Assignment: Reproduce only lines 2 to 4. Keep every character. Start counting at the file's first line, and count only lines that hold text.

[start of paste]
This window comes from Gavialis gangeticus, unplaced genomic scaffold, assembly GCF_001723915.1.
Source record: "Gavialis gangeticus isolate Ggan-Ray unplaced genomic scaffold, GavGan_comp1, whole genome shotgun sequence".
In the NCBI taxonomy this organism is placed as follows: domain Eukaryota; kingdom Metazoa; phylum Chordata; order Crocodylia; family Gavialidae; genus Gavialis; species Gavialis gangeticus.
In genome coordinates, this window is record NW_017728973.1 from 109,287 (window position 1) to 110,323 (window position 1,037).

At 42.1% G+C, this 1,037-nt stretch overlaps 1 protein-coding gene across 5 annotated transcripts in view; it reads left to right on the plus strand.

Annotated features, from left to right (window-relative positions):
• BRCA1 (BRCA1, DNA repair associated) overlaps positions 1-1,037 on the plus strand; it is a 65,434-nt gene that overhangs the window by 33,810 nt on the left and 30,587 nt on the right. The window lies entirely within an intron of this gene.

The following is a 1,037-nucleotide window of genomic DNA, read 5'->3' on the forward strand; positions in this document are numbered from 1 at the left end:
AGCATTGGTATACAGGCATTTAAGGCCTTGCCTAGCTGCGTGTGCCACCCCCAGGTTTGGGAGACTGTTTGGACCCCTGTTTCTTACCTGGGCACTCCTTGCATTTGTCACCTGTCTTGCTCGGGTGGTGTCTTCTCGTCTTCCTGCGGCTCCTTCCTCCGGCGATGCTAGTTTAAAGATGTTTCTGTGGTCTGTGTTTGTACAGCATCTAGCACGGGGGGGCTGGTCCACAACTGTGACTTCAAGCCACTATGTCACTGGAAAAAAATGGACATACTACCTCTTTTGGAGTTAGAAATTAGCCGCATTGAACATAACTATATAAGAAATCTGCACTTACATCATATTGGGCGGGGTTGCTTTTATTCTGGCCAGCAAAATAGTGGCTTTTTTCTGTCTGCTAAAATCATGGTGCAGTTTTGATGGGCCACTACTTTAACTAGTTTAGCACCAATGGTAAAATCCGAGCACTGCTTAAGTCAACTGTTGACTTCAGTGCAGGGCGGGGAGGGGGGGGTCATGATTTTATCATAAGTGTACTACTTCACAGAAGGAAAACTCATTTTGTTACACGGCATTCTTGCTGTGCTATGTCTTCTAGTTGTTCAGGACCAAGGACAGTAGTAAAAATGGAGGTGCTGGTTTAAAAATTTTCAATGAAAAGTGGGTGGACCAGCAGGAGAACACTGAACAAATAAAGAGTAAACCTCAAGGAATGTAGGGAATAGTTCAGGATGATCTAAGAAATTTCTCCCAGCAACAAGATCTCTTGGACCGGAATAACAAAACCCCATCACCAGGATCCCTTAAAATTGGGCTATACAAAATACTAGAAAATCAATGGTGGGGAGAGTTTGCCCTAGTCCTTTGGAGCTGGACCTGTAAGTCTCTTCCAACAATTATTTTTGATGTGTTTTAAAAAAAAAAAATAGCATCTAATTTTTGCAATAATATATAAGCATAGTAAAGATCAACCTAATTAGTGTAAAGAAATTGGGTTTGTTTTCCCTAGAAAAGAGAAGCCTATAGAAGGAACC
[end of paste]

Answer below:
Source record: "Gavialis gangeticus isolate Ggan-Ray unplaced genomic scaffold, GavGan_comp1, whole genome shotgun sequence".
In the NCBI taxonomy this organism is placed as follows: domain Eukaryota; kingdom Metazoa; phylum Chordata; order Crocodylia; family Gavialidae; genus Gavialis; species Gavialis gangeticus.
In genome coordinates, this window is record NW_017728973.1 from 109,287 (window position 1) to 110,323 (window position 1,037).